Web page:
Once again, Christine Lagarde is breaking the glass ceiling — and facing a chorus of doubters. They have valid concerns this time.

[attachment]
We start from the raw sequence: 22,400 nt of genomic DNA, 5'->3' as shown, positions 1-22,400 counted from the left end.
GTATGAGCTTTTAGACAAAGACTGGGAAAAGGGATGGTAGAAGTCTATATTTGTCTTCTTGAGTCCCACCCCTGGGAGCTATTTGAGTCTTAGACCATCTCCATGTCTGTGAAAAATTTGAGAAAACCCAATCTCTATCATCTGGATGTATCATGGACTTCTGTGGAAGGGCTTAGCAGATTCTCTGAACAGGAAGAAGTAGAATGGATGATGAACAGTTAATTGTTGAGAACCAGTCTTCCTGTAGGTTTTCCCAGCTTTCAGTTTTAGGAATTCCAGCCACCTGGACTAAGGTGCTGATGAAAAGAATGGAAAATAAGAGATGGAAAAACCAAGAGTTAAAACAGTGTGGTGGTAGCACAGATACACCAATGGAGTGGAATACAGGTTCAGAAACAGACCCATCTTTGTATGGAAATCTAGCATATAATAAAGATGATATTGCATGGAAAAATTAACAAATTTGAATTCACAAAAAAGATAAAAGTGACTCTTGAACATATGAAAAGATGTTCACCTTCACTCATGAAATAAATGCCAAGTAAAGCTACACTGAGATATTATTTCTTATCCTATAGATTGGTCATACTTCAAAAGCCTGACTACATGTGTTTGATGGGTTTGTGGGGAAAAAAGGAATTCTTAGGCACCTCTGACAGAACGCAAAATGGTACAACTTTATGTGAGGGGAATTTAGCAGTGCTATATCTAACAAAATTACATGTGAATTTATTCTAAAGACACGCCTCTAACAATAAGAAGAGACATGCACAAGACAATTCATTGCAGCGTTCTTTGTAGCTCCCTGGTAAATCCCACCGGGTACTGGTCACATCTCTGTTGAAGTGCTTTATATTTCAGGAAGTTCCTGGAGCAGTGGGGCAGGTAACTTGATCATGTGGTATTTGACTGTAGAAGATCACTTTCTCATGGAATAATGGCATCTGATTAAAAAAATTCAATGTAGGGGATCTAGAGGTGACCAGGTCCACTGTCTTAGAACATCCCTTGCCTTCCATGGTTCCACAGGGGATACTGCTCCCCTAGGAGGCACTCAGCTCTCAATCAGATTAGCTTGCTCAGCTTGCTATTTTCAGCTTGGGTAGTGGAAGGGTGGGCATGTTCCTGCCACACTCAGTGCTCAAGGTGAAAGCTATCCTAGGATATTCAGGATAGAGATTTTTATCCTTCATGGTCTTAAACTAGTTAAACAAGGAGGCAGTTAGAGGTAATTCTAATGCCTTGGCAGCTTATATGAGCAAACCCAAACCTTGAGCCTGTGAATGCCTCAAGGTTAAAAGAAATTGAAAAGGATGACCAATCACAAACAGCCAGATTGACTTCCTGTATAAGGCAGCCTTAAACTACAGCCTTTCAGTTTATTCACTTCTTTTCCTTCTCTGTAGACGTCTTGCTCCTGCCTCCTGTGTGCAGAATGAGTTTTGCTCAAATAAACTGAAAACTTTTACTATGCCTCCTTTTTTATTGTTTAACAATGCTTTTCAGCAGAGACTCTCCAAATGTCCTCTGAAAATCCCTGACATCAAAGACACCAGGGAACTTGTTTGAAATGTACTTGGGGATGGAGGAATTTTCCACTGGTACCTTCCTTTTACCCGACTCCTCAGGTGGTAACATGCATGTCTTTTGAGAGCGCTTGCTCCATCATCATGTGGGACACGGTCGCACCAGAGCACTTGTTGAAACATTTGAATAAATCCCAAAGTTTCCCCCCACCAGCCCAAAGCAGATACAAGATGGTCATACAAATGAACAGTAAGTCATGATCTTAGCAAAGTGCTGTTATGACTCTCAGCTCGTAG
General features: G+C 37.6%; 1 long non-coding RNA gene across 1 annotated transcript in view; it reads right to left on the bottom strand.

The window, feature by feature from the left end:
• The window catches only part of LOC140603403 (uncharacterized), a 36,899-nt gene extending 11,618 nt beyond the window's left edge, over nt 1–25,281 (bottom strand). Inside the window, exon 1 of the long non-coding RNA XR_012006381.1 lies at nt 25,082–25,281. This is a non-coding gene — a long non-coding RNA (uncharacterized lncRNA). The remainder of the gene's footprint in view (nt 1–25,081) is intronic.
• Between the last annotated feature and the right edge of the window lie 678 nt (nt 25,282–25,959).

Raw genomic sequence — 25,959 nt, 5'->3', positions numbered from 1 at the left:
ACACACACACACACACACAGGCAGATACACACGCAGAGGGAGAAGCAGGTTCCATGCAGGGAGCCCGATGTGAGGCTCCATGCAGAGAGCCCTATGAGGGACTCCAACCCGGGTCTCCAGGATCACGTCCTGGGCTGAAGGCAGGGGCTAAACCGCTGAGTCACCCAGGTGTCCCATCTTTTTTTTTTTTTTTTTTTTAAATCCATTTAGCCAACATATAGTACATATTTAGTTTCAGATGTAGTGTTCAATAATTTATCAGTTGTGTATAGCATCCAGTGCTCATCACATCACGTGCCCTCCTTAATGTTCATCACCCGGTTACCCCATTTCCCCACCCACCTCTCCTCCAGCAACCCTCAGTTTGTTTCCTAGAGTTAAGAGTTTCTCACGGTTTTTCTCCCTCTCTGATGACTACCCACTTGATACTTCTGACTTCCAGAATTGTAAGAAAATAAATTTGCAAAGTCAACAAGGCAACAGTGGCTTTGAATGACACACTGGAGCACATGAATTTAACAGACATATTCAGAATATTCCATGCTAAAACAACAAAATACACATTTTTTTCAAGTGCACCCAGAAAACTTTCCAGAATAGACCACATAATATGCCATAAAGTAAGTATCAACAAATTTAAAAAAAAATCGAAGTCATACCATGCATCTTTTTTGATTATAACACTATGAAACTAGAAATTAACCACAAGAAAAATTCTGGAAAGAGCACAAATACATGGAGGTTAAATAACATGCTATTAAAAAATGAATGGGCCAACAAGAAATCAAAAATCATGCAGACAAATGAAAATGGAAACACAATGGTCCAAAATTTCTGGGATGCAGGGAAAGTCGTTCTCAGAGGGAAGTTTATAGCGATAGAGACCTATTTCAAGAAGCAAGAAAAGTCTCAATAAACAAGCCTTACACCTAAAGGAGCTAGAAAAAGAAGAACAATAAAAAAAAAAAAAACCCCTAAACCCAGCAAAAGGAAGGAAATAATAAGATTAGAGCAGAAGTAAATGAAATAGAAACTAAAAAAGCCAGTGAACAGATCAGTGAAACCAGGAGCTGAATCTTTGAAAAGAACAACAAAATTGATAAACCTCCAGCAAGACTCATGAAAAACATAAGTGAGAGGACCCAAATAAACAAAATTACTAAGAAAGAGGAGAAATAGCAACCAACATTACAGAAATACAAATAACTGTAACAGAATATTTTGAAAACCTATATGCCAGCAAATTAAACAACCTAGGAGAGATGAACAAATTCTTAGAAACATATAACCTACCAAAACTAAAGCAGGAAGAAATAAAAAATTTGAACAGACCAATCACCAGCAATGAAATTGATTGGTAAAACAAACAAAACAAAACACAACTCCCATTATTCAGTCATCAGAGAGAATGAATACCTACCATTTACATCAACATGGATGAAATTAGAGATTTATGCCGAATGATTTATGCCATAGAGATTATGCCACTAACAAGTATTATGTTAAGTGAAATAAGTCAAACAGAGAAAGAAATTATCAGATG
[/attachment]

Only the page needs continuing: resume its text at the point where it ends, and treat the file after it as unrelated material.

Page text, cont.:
Ms Lagarde is not a monetary policy specialist or an economist by training, skills which, in a perfect world, ought to be part of the job description to succeed Mario Draghi at the helm of the European Central Bank (ECB). The eurozone crisis underlined how critical the institution is to the still incomplete currency union and emphasised the outsized role of the ECB chief in swaying the bank’s council over untested policies.

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